The large collective of musicians who regularly perform at New Life Church had already become accustomed to its Aviom mixers and in-ear monitors. The church already owned eight Aviom boxes, which attach to mic stands and output to headphones, but the church bought an additional five Aviom A-16II units through PSG. Integrating these 16-channel personal monitor mixers with the new Yamaha board required an Aviom MY16 interface for the M7CL. PSG also had to break out to analog the signals for the church’s first-generation Aviom monitors and re-encode them digitally in the equipment rack.

Besides the 16 output channels dedicated to the Aviom monitors, the Yamaha board also sends four channels to eight floor monitors, daisy-chained in pairs that each receive a mix. PSG specified four Nexo PS8U-PW 8in. two-way stage monitors to go with the church’s legacy floor monitors. The pastor uses two of these boxes to monitor his voice, and some singers prefer them.

Parish describes a service that featured both the regular New Life musicians and a visiting group. Sharing the Aviom monitors was no problem. “In the middle of service, in between the switching of people, we hit a couple of presets, and everything went from our settings to their settings,” he says. “It took about 5 seconds.”


A single video-enabled AMX NXT-CV10 10in. touchpanel in the balcony of New Life Church controls video switching and routing, the house and theatrical lights, and a Vaddio WallView 100 pan/tilt/zoom camera that captures the service for IMAG and for direct recording to DVD. The video operator is also responsible for adding text elements — information such as the speaker and the topic — to the audio stream of the Sunday service that’s webcast live. (It’s output from the Yamaha board via a Sound Blaster sound card, a Windows Media encoder housed on the church’s server, and the church’s modest Internet connection.) So that person stays quite busy.

Fortunately, lighting setups do not change too much from week to week, which makes it simple for the video operator to choose presets via the AMX touchpanel. Of course, it’s a different story during the church’s occasional theatrical programs. During Easter and Christmas pageants and some concerts, an operator directly controls a Lightronics TL-2448 DMX lighting control console. This drives two Lightronics AR-1202RTC 12-channel, 2400W architectural dimmer systems. PSG Systems specified and installed 12 Altman 360Q 6X16 575W ellipsoidal fixtures and 20 Altman SP-A Star Par cans.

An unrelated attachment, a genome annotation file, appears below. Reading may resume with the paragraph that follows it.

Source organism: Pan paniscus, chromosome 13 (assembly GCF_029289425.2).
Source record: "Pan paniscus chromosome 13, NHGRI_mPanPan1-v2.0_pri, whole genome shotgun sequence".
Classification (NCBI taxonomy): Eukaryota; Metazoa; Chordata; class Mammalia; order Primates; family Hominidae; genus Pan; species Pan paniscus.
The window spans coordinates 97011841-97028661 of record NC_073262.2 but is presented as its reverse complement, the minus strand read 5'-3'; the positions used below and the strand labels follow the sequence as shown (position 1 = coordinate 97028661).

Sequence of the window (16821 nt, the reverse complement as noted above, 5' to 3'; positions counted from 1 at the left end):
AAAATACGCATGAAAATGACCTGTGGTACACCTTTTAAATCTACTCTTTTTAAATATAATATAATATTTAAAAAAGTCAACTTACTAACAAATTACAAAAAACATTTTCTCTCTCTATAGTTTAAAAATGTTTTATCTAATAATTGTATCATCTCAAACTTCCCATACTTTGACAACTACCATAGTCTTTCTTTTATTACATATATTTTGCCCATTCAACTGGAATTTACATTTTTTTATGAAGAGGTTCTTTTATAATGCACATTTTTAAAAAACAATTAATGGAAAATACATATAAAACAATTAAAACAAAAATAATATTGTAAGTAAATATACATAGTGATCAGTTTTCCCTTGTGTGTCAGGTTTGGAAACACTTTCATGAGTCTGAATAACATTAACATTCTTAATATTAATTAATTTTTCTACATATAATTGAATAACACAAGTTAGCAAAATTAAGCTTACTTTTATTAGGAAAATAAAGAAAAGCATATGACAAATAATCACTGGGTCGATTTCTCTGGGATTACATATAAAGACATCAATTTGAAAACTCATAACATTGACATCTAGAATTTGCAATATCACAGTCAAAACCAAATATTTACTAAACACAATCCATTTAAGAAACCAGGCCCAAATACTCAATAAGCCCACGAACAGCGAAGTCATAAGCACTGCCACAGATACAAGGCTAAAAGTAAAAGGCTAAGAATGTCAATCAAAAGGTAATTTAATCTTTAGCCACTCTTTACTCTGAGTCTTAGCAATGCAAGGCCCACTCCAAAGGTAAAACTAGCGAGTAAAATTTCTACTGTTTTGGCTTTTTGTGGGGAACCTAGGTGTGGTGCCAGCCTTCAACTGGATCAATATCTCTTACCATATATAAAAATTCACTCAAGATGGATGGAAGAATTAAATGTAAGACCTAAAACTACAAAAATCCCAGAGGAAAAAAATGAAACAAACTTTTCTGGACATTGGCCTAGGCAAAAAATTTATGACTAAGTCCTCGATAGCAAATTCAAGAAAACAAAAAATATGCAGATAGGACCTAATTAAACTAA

As for the video system, two Analog Way OVF831 8×1 switchers select a video source from among the Vaddio WallView 100 single-CCD camera, two desktop computers (for song lyrics and the pastor’s PowerPoint presentation), and two DVD players (which show weekly announcements and other video that Parish produces).

The outputs of the two Analog Way switchers are routed through an AMX AutoPatch P37-0808-844 8×8 VGA/audio matrix, which sends one of the two video signals to the four Sony plasma screens (42in. and 50in.) around the complex and to the two rear-projection systems within the main sanctuary. These systems comprise two Sanyo PLC-XT25 4500-lumen XGA projectors with short-zoom lenses and Da-Lite DaSnap 9’×12′ projection screens. Why two switchers? Typically, the main sanctuary projectors display the PowerPoint, song lyric, scripture, and DVD content, while the flatpanels in the atrium and the nursing mothers’ room often display the IMAG of the stage.

Almost everything in the video system is connected via Cat-5 cable, which enables a high-resolution signal to be sent throughout New Life Church. PSG Systems chose Magenta Research 1×5 distribution hubs in order to send the Cat-5 signals around the facility. The bandwidth of Cat-5 allows the church’s computer-based content to remain in its native resolution (1024×768), and any future high-definition cameras won’t have to leave too much resolution on the table. PSG Systems says that one reason it specified Analog Way switchers is their variable-resolution output.

Parish says he does see the possibility of someday possibly upgrading the IMAG camera to a 3CCD system, although he chose not to spend the extra money this time around. Fortunately, PSG Systems thought ahead.

“If they do upgrade cameras, the camera that is at front of house right now — which is their one camera — would go to the wall onstage for the audience shot,” Hermanson says. PSG ran enough Cat-5 cable around New Life so that adding a camera will be a simple matter.